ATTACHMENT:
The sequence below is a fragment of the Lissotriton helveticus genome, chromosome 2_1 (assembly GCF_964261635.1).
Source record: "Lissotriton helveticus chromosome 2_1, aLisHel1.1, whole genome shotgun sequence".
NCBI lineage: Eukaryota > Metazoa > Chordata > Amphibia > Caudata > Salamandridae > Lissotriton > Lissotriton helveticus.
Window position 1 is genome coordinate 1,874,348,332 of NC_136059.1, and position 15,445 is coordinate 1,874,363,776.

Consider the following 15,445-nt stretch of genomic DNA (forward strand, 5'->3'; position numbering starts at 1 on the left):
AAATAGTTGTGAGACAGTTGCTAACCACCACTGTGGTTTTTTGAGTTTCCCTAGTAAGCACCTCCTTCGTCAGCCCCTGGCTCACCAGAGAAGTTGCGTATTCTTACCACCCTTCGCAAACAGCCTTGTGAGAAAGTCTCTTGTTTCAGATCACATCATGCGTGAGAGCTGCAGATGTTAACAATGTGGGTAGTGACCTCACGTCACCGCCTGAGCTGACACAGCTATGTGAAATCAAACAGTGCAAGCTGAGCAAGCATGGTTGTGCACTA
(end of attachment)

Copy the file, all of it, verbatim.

The sequence below is a fragment of the Lissotriton helveticus genome, chromosome 2_1 (assembly GCF_964261635.1).
Source record: "Lissotriton helveticus chromosome 2_1, aLisHel1.1, whole genome shotgun sequence".
NCBI lineage: Eukaryota > Metazoa > Chordata > Amphibia > Caudata > Salamandridae > Lissotriton > Lissotriton helveticus.
Window position 1 is genome coordinate 1,874,348,332 of NC_136059.1, and position 15,445 is coordinate 1,874,363,776.

Consider the following 15,445-nt stretch of genomic DNA (forward strand, 5'->3'; position numbering starts at 1 on the left):
AAATAGTTGTGAGACAGTTGCTAACCACCACTGTGGTTTTTTGAGTTTCCCTAGTAAGCACCTCCTTCGTCAGCCCCTGGCTCACCAGAGAAGTTGCGTATTCTTACCACCCTTCGCAAACAGCCTTGTGAGAAAGTCTCTTGTTTCAGATCACATCATGCGTGAGAGCTGCAGATGTTAACAATGTGGGTAGTGACCTCACGTCACCGCCTGAGCTGACACAGCTATGTGAAATCAAACAGTGCAAGCTGAGCAAGCATGGTTGTGCACTA